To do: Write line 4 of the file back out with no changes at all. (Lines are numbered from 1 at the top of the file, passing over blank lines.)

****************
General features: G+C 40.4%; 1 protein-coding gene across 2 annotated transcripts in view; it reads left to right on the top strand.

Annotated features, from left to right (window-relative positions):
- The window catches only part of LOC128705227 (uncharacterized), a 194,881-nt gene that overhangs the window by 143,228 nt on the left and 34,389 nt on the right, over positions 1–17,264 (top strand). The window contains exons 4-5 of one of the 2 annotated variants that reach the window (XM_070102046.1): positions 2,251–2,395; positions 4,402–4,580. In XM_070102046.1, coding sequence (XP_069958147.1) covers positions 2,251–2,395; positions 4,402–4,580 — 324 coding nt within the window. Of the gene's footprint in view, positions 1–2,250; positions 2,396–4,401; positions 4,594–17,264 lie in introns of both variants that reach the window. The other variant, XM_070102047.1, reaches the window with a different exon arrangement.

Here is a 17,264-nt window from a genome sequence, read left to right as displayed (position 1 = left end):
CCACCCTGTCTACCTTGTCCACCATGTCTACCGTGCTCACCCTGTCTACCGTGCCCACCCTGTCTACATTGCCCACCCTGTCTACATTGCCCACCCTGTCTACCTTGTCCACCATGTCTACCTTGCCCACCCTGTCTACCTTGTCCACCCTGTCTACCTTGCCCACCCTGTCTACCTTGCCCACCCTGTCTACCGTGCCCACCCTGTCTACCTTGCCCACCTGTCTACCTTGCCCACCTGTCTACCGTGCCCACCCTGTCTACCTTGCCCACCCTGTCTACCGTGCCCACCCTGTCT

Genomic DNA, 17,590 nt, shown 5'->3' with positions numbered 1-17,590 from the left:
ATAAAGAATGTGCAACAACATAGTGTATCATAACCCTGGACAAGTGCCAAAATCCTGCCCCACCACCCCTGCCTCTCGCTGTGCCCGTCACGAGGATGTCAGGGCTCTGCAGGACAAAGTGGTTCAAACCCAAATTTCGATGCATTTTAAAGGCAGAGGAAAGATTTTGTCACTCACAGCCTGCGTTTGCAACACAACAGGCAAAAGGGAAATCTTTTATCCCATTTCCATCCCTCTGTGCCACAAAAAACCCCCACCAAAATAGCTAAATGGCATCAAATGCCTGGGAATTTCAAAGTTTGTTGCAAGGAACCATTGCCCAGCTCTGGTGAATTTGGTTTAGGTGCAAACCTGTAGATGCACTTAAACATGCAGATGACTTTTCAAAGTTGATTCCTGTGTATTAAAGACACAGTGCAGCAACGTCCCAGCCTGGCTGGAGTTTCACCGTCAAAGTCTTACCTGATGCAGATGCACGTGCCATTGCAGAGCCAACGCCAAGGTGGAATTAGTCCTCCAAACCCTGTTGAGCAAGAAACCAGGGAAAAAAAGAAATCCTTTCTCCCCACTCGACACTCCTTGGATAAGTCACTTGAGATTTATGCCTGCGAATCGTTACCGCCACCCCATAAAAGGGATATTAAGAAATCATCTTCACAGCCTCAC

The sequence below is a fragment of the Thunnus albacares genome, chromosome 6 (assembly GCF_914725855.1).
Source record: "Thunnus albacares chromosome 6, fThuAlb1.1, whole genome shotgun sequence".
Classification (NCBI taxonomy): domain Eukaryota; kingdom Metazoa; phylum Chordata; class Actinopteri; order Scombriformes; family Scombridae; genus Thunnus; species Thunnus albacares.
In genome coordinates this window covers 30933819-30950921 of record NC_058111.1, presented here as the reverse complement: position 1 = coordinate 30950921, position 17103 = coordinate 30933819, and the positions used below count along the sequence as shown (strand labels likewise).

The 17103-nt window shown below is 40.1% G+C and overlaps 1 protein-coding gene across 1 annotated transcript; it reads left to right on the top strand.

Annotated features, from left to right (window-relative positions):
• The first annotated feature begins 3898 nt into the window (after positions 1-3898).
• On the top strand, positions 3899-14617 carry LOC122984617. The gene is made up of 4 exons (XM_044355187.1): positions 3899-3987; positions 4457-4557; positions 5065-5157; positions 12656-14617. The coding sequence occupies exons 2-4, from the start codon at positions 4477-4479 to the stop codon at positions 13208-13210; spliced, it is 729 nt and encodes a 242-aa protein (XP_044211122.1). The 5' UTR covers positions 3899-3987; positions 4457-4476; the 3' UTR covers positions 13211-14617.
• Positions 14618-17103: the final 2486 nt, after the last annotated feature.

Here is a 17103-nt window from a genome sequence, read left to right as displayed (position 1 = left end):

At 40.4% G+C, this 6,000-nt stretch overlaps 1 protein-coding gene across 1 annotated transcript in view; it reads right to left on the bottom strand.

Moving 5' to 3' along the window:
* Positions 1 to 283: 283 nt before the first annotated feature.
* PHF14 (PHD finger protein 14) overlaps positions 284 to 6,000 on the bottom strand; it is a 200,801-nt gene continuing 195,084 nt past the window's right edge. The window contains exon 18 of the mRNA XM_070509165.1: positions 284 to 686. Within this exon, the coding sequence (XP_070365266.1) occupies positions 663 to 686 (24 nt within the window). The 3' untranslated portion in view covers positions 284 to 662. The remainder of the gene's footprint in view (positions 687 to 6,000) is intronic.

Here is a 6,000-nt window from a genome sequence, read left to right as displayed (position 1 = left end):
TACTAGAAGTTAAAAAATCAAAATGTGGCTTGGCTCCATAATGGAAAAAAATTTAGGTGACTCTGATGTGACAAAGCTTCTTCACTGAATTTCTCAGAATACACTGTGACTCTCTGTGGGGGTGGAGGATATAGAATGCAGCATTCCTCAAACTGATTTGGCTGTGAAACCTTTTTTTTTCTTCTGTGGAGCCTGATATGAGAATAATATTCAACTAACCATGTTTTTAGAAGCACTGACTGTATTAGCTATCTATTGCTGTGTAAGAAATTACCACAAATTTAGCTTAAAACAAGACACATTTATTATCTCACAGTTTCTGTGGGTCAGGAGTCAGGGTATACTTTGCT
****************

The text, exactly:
Here is a 17,264-nt window from a genome sequence, read left to right as displayed (position 1 = left end):